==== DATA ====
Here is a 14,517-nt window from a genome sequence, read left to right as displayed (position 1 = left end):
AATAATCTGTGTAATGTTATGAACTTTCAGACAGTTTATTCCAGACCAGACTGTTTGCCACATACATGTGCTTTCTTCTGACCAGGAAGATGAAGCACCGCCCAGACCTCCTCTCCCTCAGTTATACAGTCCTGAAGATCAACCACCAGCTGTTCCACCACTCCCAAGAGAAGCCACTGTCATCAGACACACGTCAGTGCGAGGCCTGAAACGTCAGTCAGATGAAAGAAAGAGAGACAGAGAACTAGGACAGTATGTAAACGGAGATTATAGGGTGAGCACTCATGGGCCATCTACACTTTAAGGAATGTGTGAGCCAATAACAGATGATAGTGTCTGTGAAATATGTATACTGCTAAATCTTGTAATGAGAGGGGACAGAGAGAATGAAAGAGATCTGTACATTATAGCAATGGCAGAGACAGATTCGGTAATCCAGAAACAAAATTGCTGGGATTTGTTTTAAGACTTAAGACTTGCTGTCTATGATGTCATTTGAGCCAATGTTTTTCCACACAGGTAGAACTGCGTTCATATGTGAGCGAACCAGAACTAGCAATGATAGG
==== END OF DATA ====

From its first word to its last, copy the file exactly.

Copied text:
Here is a 14,517-nt window from a genome sequence, read left to right as displayed (position 1 = left end):
AATAATCTGTGTAATGTTATGAACTTTCAGACAGTTTATTCCAGACCAGACTGTTTGCCACATACATGTGCTTTCTTCTGACCAGGAAGATGAAGCACCGCCCAGACCTCCTCTCCCTCAGTTATACAGTCCTGAAGATCAACCACCAGCTGTTCCACCACTCCCAAGAGAAGCCACTGTCATCAGACACACGTCAGTGCGAGGCCTGAAACGTCAGTCAGATGAAAGAAAGAGAGACAGAGAACTAGGACAGTATGTAAACGGAGATTATAGGGTGAGCACTCATGGGCCATCTACACTTTAAGGAATGTGTGAGCCAATAACAGATGATAGTGTCTGTGAAATATGTATACTGCTAAATCTTGTAATGAGAGGGGACAGAGAGAATGAAAGAGATCTGTACATTATAGCAATGGCAGAGACAGATTCGGTAATCCAGAAACAAAATTGCTGGGATTTGTTTTAAGACTTAAGACTTGCTGTCTATGATGTCATTTGAGCCAATGTTTTTCCACACAGGTAGAACTGCGTTCATATGTGAGCGAACCAGAACTAGCAATGATAGG